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The Two Princesses

When she came back she found the door wide open and no one standing there. She thought it very odd, for her sister always came every night to the door to meet her on her return. She went upstairs; her sister was not there; the whole house was empty and deserted. There she must stay all alone, for the evening had closed in and it was impossible to go outside and seek her with any hope of success. So all night long she waited, crying, "Someone has been here, and they have stolen her away; they have stolen my darling away. Oh, sister! My sister!"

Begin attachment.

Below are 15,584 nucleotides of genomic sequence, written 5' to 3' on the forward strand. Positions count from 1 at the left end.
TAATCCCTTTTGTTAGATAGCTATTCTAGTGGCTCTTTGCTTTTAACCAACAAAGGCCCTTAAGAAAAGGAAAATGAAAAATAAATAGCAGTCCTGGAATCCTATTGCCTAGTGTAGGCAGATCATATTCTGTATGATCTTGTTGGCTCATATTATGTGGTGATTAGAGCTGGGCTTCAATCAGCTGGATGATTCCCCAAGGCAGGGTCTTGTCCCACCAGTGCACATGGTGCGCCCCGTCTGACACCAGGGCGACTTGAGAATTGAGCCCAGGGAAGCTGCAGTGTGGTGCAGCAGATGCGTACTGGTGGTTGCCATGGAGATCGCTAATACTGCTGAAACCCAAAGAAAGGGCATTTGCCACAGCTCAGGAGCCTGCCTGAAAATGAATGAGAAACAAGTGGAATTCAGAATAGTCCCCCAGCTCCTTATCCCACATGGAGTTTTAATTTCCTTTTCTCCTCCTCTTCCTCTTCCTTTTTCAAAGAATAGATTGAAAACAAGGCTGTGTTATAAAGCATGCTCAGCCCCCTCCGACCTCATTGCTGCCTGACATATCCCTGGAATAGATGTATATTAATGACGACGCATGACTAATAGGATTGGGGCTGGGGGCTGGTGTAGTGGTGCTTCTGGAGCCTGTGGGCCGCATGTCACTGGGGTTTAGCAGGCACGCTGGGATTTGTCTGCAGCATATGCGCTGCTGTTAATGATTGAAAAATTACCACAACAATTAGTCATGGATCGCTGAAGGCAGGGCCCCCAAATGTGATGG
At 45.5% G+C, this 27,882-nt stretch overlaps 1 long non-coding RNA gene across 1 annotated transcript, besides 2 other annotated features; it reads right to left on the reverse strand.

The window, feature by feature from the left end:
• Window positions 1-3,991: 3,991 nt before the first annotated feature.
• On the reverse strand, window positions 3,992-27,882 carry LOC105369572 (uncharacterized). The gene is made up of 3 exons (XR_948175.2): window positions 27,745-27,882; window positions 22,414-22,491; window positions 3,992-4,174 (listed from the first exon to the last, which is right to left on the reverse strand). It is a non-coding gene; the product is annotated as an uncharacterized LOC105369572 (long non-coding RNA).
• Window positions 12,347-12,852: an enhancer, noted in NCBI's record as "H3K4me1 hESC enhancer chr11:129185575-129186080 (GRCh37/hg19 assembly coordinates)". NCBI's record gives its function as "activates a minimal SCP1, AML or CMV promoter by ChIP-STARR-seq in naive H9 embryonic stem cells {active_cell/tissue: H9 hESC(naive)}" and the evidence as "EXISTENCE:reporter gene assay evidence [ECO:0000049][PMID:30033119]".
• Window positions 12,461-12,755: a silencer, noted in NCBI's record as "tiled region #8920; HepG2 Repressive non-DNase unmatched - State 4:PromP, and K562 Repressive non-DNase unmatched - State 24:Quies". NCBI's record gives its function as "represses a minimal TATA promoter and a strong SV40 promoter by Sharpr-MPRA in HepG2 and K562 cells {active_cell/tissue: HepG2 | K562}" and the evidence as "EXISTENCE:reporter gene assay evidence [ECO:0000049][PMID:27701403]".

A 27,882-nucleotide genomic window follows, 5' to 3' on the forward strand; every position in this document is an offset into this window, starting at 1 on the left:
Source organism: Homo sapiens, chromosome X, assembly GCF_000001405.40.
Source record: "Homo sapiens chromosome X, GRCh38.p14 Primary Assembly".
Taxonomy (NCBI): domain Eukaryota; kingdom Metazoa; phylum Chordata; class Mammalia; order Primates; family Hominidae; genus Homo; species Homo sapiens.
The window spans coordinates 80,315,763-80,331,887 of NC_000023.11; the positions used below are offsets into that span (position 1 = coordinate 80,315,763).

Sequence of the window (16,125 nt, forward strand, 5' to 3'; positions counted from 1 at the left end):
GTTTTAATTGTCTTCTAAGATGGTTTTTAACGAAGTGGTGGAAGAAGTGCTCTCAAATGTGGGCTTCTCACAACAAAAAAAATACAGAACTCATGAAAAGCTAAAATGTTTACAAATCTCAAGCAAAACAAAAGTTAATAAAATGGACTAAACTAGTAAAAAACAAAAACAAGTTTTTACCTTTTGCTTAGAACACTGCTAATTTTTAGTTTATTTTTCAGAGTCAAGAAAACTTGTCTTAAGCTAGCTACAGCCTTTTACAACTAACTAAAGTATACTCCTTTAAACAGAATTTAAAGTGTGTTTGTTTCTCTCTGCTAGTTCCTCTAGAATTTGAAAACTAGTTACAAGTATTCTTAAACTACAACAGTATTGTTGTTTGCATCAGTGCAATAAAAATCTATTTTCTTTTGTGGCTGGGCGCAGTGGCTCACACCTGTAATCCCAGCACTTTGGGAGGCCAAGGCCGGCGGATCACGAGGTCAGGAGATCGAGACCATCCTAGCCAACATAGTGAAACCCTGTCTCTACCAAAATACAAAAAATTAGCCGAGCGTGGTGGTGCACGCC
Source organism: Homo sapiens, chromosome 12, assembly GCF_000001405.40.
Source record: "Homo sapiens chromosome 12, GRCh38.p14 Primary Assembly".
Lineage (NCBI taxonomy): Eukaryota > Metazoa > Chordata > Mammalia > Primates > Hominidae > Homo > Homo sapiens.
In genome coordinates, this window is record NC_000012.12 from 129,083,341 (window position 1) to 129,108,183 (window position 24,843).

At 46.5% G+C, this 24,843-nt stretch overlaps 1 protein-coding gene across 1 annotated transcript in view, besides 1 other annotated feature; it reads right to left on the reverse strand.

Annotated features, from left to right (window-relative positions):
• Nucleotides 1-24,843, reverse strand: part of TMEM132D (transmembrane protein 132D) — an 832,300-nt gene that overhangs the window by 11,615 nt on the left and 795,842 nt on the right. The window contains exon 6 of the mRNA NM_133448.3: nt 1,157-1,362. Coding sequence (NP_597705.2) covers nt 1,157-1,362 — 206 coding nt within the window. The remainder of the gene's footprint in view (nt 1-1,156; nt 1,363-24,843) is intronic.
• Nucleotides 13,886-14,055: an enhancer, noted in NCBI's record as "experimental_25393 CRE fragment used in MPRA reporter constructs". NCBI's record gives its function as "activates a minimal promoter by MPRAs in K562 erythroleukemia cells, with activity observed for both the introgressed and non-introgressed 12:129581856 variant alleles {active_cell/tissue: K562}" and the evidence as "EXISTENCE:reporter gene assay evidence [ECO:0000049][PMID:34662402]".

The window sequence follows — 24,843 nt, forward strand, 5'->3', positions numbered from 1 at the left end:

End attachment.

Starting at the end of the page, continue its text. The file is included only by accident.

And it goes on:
Next morning, very early, going out to continue the search, she found one of the pearls belonging to her sister's necklace tied up in a small piece of sari. A little further on lay another, and yet another, all along the road the Ranee had gone. Then the princess understood that her sister had left this clue to guide her on her way, and she at once set off to find her. Very, very far she went - a two month's journey through the jungle - for she could not travel fast, the many days' walking tired her so much, and sometimes it took her two or three days just to find the next piece of sari with the pearl. At last she came near a large town, to which it was evident her sister had been taken. Now this young princess was very beautiful indeed - as beautiful as she was wise - and when she got near the town she thought to herself, "If people see me they may steal me away as they did my sister, and then I shall never find her again. I will disguise myself." As she was thus thinking, she noticed by the side of the road a skeleton and a shriveled, dry fur of an old tiger. The princess took the skin and washed it, and drew it on over her own lovely face and neck, as one draws a glove on one's hand. The skin was so old nothing remained of the shape of the tiger, and only a yellowish hue, and it hung on her the way an old woman's skin might hang. Then she took a long stick and began hobbling along, leaning on it, toward the town.

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